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You also might try tonic water (the kind you make gin & tonic with). I buy Schweps (sp?) and it has worked for me but not when the cramp has set in – then I resort to swearing & hopping. It has quinine (a tiny bit) and was originally used to ward off malaria by the British when they were in India and unused to the heat and mosquito problem. Anyway, it’s worth a try with or without gin.

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Had peripheral neuropathy in 2006. Visit to medical University, EMG not much help nor direction. Did use turmeric for two years and a prayer group per internet to Philippines, in two years, no more problems in that area. JIM>> rather use science based food medicine (phytochemicals), instead of NSAIDS.

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Hi all. Have been dealing with chronic pain associated with neuropathy for the past five years. Not diabetic and have been to the University of Iowa hospital for extensive blood work, nerve conduction studies etc. and have never been able to locate a cause. Idiopathic neuropathy is what I’m told. Have tried every cream, lotion, tens device and prescription pain med. for the burning and crushed glass feeling in my toes and balls of my feet with little positive result. Any miracles out there that I have not heard of or tried? Went from running 25 miles a week for 20 years to barely able to walk a few blocks now, very frustrating. The golden years are not so much. I’m 66 years old and would like to be able to enjoy my grandkids and retirement. Thanks in advance!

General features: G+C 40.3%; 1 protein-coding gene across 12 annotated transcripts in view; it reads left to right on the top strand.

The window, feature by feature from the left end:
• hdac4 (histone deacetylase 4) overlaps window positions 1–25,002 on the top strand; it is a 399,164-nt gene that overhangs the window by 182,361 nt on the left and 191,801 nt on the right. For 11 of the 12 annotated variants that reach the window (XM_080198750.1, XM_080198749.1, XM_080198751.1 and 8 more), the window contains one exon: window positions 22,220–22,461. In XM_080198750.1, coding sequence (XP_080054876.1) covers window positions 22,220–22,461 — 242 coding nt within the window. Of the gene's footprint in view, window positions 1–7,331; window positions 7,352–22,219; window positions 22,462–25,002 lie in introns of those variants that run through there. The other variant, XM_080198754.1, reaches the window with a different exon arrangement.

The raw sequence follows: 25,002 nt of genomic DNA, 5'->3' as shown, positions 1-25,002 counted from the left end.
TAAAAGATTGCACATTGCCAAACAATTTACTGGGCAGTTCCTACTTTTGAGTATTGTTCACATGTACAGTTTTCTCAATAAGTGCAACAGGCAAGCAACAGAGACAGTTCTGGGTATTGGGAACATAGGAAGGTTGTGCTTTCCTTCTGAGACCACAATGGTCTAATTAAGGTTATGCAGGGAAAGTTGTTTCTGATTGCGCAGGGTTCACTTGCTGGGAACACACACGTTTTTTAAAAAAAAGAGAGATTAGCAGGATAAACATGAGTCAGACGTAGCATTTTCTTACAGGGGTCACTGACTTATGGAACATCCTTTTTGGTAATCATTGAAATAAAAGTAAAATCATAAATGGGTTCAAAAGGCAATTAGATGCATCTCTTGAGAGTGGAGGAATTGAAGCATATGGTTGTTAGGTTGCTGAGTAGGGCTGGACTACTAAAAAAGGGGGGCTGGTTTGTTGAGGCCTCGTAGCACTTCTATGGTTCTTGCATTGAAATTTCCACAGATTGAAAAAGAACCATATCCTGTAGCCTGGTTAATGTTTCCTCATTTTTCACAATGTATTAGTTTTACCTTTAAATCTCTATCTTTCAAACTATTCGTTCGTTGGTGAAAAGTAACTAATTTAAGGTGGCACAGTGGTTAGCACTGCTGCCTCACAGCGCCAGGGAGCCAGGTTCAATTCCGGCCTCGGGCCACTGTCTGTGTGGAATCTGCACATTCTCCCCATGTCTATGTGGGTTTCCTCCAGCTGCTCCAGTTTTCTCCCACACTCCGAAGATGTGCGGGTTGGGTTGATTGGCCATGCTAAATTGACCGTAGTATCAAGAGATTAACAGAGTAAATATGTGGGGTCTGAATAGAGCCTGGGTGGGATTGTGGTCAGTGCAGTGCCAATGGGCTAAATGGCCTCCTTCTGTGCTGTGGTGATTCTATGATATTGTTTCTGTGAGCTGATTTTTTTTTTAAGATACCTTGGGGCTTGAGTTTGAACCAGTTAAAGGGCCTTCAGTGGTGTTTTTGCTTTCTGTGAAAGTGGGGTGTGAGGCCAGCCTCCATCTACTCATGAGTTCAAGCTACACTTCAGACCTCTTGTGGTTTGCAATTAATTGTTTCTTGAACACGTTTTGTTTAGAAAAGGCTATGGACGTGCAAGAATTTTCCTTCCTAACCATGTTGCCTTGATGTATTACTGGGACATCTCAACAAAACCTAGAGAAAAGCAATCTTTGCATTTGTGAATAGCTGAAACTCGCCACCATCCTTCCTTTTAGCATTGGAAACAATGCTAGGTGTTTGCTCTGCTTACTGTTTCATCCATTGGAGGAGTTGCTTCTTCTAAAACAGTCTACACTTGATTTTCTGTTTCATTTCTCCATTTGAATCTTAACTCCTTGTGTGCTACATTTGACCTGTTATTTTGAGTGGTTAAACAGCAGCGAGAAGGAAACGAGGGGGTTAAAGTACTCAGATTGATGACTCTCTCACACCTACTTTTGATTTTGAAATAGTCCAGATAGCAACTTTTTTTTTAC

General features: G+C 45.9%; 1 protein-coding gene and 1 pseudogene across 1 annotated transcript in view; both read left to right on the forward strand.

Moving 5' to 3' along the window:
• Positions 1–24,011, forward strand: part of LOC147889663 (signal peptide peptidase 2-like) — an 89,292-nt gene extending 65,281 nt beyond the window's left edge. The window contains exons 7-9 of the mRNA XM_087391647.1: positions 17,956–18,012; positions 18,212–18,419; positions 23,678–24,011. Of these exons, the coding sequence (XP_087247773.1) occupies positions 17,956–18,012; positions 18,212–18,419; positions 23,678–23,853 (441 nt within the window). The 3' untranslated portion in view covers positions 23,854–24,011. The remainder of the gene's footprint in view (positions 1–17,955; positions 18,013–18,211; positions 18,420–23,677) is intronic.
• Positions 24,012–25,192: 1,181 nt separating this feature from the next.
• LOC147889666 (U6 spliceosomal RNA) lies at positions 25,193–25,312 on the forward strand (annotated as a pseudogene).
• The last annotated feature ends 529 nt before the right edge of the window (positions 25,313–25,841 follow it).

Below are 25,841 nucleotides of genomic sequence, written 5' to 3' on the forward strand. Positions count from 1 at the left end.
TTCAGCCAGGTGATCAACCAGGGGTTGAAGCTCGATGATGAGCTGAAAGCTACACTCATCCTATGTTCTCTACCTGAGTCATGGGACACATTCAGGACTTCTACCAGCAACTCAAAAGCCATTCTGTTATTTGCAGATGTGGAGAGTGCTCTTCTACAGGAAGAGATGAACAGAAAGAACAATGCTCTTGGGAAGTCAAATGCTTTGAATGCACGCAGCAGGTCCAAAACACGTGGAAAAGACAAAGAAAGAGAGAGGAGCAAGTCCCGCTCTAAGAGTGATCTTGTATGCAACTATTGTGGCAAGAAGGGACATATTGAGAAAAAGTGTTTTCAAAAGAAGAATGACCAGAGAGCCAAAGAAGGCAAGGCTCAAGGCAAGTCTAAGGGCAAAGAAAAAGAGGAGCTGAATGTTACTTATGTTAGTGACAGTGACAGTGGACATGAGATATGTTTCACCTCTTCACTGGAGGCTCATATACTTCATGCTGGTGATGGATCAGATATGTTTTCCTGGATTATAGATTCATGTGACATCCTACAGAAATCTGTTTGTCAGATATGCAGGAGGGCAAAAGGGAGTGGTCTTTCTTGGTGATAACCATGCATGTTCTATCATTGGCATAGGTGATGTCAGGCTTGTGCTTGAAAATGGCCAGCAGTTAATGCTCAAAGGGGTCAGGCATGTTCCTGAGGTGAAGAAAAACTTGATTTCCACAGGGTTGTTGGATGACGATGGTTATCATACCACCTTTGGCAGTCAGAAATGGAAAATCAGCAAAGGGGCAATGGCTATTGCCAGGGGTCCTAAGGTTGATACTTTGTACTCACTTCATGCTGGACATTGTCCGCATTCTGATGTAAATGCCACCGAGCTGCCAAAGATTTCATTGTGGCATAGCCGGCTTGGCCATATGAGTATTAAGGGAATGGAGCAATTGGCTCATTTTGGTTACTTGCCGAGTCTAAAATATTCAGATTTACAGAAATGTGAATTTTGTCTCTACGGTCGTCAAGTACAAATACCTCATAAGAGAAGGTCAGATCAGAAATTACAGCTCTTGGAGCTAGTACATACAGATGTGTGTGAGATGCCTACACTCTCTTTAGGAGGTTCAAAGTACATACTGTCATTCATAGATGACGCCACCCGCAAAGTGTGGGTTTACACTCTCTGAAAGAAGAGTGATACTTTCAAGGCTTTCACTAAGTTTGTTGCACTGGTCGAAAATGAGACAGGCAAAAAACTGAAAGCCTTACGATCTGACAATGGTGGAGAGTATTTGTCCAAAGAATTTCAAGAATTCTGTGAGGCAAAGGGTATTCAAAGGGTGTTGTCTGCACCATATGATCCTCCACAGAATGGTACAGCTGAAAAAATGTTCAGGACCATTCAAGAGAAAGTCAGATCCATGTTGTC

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Hello @timmckinney, welcome to Connect. Thank you for taking a few minutes to share your frustrations you are experiencing with peripheral neuropathy. I moved your discussion post from the Chronic Pain group and combined it with a discussion called “anyone here dealing with peripheral neuropathy?” in the Brain & Nervous System group. If you are replying by email, I suggest you click on the VIEW & REPLY at the bottom of the email so that you are brought to the full-length discussion that you can read through for some answers to your questions.

In this discussion, you will meet members like @johnbishop, @jczarkowski1270, @mfobrien36, and many others who have discussed living with peripheral neuropathy and various remedies to help ease the symptoms.